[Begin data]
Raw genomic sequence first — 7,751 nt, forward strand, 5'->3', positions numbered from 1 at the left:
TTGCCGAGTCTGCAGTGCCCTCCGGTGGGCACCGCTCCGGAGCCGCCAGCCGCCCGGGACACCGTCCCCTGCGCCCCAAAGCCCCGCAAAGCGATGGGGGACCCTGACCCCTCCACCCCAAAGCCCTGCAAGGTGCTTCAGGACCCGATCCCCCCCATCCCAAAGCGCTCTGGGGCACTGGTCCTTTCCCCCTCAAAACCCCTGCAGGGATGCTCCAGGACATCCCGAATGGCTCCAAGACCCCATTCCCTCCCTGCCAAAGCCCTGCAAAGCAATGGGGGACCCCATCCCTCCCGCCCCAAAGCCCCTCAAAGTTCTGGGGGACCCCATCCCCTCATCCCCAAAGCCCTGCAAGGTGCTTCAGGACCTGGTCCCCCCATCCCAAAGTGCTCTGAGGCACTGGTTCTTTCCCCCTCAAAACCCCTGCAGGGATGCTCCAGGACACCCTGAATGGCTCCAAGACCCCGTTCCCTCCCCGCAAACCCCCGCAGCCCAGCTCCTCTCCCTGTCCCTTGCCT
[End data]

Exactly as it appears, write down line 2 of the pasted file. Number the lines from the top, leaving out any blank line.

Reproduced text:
TTGCCGAGTCTGCAGTGCCCTCCGGTGGGCACCGCTCCGGAGCCGCCAGCCGCCCGGGACACCGTCCCCTGCGCCCCAAAGCCCCGCAAAGCGATGGGGGACCCTGACCCCTCCACCCCAAAGCCCTGCAAGGTGCTTCAGGACCCGATCCCCCCCATCCCAAAGCGCTCTGGGGCACTGGTCCTTTCCCCCTCAAAACCCCTGCAGGGATGCTCCAGGACATCCCGAATGGCTCCAAGACCCCATTCCCTCCCTGCCAAAGCCCTGCAAAGCAATGGGGGACCCCATCCCTCCCGCCCCAAAGCCCCTCAAAGTTCTGGGGGACCCCATCCCCTCATCCCCAAAGCCCTGCAAGGTGCTTCAGGACCTGGTCCCCCCATCCCAAAGTGCTCTGAGGCACTGGTTCTTTCCCCCTCAAAACCCCTGCAGGGATGCTCCAGGACACCCTGAATGGCTCCAAGACCCCGTTCCCTCCCCGCAAACCCCCGCAGCCCAGCTCCTCTCCCTGTCCCTTGCCT